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Vol. 1 No. 4 Jul 2002

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Drama of Trauma
Huzir Sulaiman and Claire Wong keep Richard Lord occupied

By Richard Lord

Written by Huzir Sulaiman
Directed by Huzir Sulaiman and Claire Wong

It is often been said that to produce a great body of literature, a great theatre, a people needs a great national trauma. Such a trauma helps define that people’s shared history and forge a national character. From this, the nation’s artists can later mine a rich lode of material for their works.

For Singapore, the event which stands unchallenged as the great national trauma is the Japanese Occupation from 1942-45. This dark period, filled with countless horrific episodes, has spurred local artists to produce paintings, poems, prose fiction, and a clutch of TV dramas. The brunt of these works turn their attention, not surprisingly, to the crimes of the occupying forces and the sufferings inflicted upon the local population. Now, in a play commissioned for the Singapore Arts Festival, the Malaysian Indian dramatist Huzir Sulaiman has provided us a chronicle of the Japanese Occupation which largely sidesteps the daily deprivations and routine horrors to look at the Occupation through a different set of lens. Indeed, Sulaiman has testified in one interview that the impetus behind this project was the modest “personal desire to tell a family story.” And while the lens Sulaiman employs is by no means rose-colored, it allows for some interesting fresh perspectives on what it meant for some Singaporeans to live under the yoke of Japan’s “Co-Prosperity scheme”.

Much of the text for this play, simply entitled Occupation, is taken from an oral history of the period recorded by Huzir Sulaiman’s grandparents. Strands of his grandfather’s actual recording are even included in the show, though the main focus throughout is his grandmother’s vivid memories of the pre-war and occupation periods. These memories are largely shorn of the horror stories which usually fill Occupation narratives. Sulaiman’s grandmother, Mrs Mohamed Siraj, was the daughter of a fabulously wealthy Indian businessman, and hence her wartime experiences were relatively benign. While there were indeed many hitherto unknown hardships imposed on the family, these were all relative, deep pinches more than the life-threatening privations that many Singaporeans faced. (At her wartime wedding celebration, the family was somehow able to provide ample meat for 500 invited guests. Mrs Siraj points out where the pinch came in: standard pre-war weddings within her class would graciously accommodate up to 2,000 guests.) Moreover, being Indians, the family was spared vicious attacks, gratuitous beatings and shootings that the local Chinese population was subjected to by Japanese forces.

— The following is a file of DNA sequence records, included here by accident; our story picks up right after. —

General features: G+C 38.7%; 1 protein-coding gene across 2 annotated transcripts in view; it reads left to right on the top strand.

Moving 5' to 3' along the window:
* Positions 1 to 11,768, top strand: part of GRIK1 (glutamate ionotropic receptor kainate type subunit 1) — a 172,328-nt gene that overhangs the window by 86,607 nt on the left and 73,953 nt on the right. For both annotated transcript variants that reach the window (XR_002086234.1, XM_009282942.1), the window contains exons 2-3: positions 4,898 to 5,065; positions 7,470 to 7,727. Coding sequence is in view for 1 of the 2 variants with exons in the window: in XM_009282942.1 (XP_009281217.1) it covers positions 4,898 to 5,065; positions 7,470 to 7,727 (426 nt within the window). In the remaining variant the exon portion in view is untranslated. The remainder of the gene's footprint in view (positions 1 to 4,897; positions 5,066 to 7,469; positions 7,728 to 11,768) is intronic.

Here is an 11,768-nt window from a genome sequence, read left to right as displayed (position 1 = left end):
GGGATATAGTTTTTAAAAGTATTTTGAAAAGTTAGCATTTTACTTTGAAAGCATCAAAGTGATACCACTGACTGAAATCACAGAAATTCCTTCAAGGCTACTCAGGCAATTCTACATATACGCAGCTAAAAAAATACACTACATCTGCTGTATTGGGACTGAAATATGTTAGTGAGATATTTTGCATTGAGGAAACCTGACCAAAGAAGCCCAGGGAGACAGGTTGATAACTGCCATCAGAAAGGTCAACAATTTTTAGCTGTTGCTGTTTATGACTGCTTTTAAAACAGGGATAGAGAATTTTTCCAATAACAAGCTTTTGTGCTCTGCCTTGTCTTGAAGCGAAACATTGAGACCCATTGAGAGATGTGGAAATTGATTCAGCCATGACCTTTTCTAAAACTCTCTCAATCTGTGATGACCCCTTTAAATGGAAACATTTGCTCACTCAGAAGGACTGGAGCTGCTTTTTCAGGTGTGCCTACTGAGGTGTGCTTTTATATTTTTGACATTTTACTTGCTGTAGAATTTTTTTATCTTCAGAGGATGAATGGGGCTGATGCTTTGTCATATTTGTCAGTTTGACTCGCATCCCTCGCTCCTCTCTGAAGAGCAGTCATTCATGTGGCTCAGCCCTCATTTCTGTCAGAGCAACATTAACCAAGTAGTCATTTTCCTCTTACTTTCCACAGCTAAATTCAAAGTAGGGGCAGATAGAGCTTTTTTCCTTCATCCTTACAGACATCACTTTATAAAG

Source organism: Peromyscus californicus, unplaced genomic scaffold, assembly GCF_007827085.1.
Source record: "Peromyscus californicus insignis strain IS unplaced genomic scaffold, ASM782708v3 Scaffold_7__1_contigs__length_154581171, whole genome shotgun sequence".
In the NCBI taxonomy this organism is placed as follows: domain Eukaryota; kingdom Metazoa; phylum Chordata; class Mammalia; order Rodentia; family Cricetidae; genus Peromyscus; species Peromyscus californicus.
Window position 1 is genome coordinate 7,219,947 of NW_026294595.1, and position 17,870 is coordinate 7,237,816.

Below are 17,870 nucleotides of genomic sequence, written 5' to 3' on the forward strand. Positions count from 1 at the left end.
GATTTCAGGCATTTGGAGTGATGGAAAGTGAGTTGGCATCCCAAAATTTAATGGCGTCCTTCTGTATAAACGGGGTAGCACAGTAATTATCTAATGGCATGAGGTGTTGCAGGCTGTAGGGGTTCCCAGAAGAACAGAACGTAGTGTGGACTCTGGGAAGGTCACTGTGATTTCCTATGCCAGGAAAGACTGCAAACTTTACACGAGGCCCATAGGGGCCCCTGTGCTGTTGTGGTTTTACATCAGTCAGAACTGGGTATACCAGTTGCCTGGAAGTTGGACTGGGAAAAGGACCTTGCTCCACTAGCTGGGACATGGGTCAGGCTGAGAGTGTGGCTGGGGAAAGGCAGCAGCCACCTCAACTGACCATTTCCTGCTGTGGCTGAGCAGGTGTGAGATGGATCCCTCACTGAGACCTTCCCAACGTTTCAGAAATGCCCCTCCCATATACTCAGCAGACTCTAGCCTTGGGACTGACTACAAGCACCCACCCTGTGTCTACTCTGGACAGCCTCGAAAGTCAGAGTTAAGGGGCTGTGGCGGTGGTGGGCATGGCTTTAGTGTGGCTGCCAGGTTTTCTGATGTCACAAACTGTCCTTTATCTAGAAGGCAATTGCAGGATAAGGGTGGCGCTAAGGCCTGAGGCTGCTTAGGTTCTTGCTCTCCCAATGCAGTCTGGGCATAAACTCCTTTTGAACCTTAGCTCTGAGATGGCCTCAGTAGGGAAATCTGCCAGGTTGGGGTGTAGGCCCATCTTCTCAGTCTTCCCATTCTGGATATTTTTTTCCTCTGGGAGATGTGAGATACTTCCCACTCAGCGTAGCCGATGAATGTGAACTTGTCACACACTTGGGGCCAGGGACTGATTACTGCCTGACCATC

For much of the Occupation, her mother kept the future Mrs Siraj and her sisters cloistered in their Serangoon Road mansion. However, the young ladies were more like prisoners in a somewhat golden cage, or as the elderly Mrs Siraj recalls a neighbor dubbing her, “a princess in a tower.” The centrepiece of Mrs Siraj’s memoirs is how she in fact became Mrs Siraj: how she met her future husband; how she often followed him with her gaze as he went to and fro; the magic of the first time they touched, in a simple doorstep exchange of betel and betel leaves at her home. This tale of innocent love not just taking root, but flourishing in a time when innocence was being systematically eradicated by a sadistic military force forms the central focus here. The accounts of how the rich and privileged were jostled and shaken by the Occupation only serve as leitmotifs to this main theme. As a well-placed observer in the show puts it, “Her Occupation is this: loving and being loved.”

Playwright Sulaiman steers us through this narrative with a sure hand, though he credits his actress and co-director Claire Wong with helping shape and prune the text. Whatever, Mrs Siraj’s narrative is well-cut and well paced, giving enough to engage us but not so much that we lose interest through a piling on of details. Moreover, the language is strong, deftly moving from the mundane to the lyrical, frequently transforming the former into the latter. Mrs Siraj’s account is rendered in what one might call High Singlish, generously dipping into the local vernacular, but keeping it polished enough to make it accessible to just about all English-speakers. While there are whiffs of overwriting here and there, these are minimal distractions from a generally strong display of writing prowess.

The framing device for Mrs Siraj’s story is a government-employed oral historian who has been making the rounds collecting wartime accounts from Singaporean survivors of the period. The Siraj interview is just one of these accounts. This narrator is well-wrapped in self-irony (he points out how her “chosen image for the day is that of ‘the caring bureaucrat’ ”, while also making it clear that her real stock-in-trade is salaried solicitousness.) But she is nonetheless sufficiently concerned about her subjects and their stories that she delivers this particular chronicle without doing any damage to its touching contents.